• BLM claim fees rise
Last year we reported on the Bureau of Land Management’s decision to raise mining claim fees to adjust for inflation. The higher fees were implemented, then rescinded by legislation that required BLM to meet several goals first.
These goals included the implementation of a permitting tracking system and delivery of a report to Congress addressing the length of time it takes to obtain a permit and how to reduce delays.
BLM was under pressure to meet these requirements by July 1, 2005, which is the beginning of the fiscal year for the agency, because the income generated from these additional fees was included when their budget was allocated.
On July 1, 2005, BLM announced in the Federal Register that they have met the goals established by Congress and published their intent to re-raise mining claim fees.
The new fee schedule follows:
• Location fee $25 $30
Maintenance fee $100 $125
Mining claim holders must pay the new fees for all claims located on or after June 30, 2005. The annual maintenance fee, due September 1, 2005, will be $125 per claim.
BLM states they will notify claim holders who have paid the old rate, and provide them with an opportunity to submit the additional amount due for this year.
• Miners win in Karuk Tribe of California v. USFS
The Karuk Tribe of Northern California filed suit against the Forest Service in late 2004 in an effort to force the Forest Service to require a Plan of Operation for all mining in riparian reserves on several rivers in Northern California (“Suit Filed to Stop Mining in Northern California,” January 2005 issue; pgs 28-30).
In subsequent briefs filed with the court it was obvious that the Karuk Tribe intended to extend this requirement to all forests covered by the Northwest Forest Plan (NFP). This area includes public lands in Washington, Oregon and Northern California.
Riparian reserves (RRs) are defined as “areas along all streams, wetlands, ponds, lakes, and unstable or potentially unstable areas where the conservation of aquatic and riparian-dependent terrestrial resources receives primary emphasis.” In many areas this is generally construed as the area between high-water marks.
The Karuk Tribe argued that the Forest Service was not following its own NFP guidelines, which specifically stated that a Plan is required for mining in riparian areas regardless of the significance (or insignificance) of the mining activity. The tribe specifically went after dredgers who were operating under a Notice of Intent (NOI).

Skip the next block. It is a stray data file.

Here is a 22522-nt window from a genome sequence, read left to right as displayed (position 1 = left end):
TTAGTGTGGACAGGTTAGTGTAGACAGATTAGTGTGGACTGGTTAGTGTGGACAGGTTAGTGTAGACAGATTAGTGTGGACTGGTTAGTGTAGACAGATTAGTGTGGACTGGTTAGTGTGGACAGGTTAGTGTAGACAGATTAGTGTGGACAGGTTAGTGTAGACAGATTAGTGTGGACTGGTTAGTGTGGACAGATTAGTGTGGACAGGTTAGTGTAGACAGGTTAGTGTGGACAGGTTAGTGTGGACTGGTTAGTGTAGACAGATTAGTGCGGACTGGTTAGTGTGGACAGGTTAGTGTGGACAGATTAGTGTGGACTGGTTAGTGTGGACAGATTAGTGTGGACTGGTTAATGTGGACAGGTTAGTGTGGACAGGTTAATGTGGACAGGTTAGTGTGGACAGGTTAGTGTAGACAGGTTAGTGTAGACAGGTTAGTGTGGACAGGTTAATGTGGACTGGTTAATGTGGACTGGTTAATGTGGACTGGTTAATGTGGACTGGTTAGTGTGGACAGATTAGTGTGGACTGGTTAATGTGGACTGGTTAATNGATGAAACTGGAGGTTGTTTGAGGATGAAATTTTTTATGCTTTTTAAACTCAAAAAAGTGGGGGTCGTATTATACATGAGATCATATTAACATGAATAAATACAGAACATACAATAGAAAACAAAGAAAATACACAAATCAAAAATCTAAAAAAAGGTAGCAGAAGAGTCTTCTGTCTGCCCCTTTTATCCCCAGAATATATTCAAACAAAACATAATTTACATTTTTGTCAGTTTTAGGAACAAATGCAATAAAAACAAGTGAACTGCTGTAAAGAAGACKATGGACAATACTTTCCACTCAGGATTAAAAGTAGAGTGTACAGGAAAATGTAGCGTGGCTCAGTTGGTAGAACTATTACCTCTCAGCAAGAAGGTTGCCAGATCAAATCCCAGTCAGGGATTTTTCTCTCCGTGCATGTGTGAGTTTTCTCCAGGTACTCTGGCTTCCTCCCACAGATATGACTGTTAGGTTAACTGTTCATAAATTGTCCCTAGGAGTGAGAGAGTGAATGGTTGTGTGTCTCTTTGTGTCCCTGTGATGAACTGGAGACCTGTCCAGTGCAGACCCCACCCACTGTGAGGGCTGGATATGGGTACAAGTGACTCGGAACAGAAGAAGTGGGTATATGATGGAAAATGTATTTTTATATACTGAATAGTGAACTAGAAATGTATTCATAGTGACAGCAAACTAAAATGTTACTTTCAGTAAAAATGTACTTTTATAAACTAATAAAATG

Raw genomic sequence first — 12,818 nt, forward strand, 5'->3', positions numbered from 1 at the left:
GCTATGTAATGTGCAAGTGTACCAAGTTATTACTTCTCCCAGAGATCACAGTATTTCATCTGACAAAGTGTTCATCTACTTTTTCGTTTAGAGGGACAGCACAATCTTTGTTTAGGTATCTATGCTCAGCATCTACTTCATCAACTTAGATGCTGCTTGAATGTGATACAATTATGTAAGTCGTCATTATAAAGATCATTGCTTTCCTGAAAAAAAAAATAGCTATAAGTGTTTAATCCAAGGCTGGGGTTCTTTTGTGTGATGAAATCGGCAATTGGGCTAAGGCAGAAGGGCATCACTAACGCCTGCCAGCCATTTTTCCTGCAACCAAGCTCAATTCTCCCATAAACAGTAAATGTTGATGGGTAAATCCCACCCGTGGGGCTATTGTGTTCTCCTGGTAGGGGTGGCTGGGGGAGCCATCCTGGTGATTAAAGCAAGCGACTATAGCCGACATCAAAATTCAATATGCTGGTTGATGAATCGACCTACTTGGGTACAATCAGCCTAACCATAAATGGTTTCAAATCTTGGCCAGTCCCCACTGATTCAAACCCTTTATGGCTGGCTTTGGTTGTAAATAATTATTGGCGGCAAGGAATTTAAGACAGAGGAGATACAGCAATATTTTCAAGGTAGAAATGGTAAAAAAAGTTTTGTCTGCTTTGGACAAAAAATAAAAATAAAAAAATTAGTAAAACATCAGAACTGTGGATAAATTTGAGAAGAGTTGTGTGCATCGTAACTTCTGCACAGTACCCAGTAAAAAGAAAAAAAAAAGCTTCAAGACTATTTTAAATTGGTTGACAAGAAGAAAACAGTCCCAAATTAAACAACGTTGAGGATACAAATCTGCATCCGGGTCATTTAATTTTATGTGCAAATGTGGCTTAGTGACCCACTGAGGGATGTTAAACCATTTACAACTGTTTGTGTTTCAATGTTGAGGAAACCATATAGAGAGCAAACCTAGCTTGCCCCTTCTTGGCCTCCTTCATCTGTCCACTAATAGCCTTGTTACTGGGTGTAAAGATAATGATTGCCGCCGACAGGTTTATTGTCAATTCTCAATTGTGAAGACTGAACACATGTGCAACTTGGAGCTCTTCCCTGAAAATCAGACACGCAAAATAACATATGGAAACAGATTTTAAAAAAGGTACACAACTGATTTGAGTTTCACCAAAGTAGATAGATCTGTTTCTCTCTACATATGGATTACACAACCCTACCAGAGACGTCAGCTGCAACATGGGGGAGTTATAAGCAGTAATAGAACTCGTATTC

Various miners banded together with The New 49er’s, a mining club operating in Northern California, and intervened on behalf of the Forest Service.
The Forest Service and the Miners argued that the NFP guideline requiring a Plan of Operation for activities that do not cause a significant disturbance conflicts with the Code of Federal Regulations (CFRs) governing mining, specifically 36 CFR 228. In this case, the District Ranger had already determined that dredgers, who had already filed a Notice of Intent, were not likely to cause a significant disturbance.
The Forest Service consulted with the Karuk Tribe several times in early 2004. Following those meetings, the Forest Service placed several time and location restrictions on the Miners. The Karuk Tribe was not satisfied with the outcome and filed suit in late 2004.
The Forest Service addressed the conflict between the guidelines and existing mining regulations in several memos over the past ten years.
In 1995, the Forest Service issued a memo that clarified Part 228 mining regulations. The memo acknowledged that suction dredges were operating in areas covered by the NFP, and stated the majority would not require PoOs due to the “insignificant nature of their operation.”
In February 2002, another memo stated that requiring a PoO for mining that does not cause a significant disturbance would be inappropriate and “contrary to law and regulation.”
A third memo, in 2004, reiterated the same points.
The case was decided in favor of the Forest Service and the Miners in a Motion for Summary Judgment. Here are several of the key points addressed by US District Judge Saundra B. Armstrong:
“...Plaintiff’s narrow reading of the Klamath Forest Plan is untenable in light of the numerous regulatory and statutory provisions that apply to mining in national forests and blatantly ignores the fact that, pursuant to the General Mining Law and 36 CFR 228, the Forest Service may not interfere with mining that is not likely to result in a significant disturbance of surface resources.
“Further, Plaintiff’s assertion that the standards and guidelines have the ‘force and effect of binding law’ is flatly contradicted by the explicit language in the Northwest Forest Plan. Specifically, the Northwest Forest Plan clearly provides that its standards and guidelines ‘do not apply where they would be contrary to existing law or regulation, or where they would require the agencies to take actions for which they do not have authority.’
“…Plaintiff’s argument utterly ignores the fact that mining operations take place pursuant to the General Mining Law and the Surface Resources Act, which confers a statutory right upon miners to enter certain public lands for the purpose of mining and prospecting. This distinction is significant, as it differentiates mining operations from ‘licenses, contracts, leases, easements, rights-of-way, permits, or grants-in-aid,’ which are permissive in nature.”
The attorneys representing the Miners in this case were James Buchal and R. Dabney Eastham.
The court documents are available under “Court Cases” in the “Additional Resources” section on our website, www.icmj.com
The case is Karuk Tribe of California v. United States Forest Service, et al., US District Court for the Northern District of California, No. C 04-4275 SBA.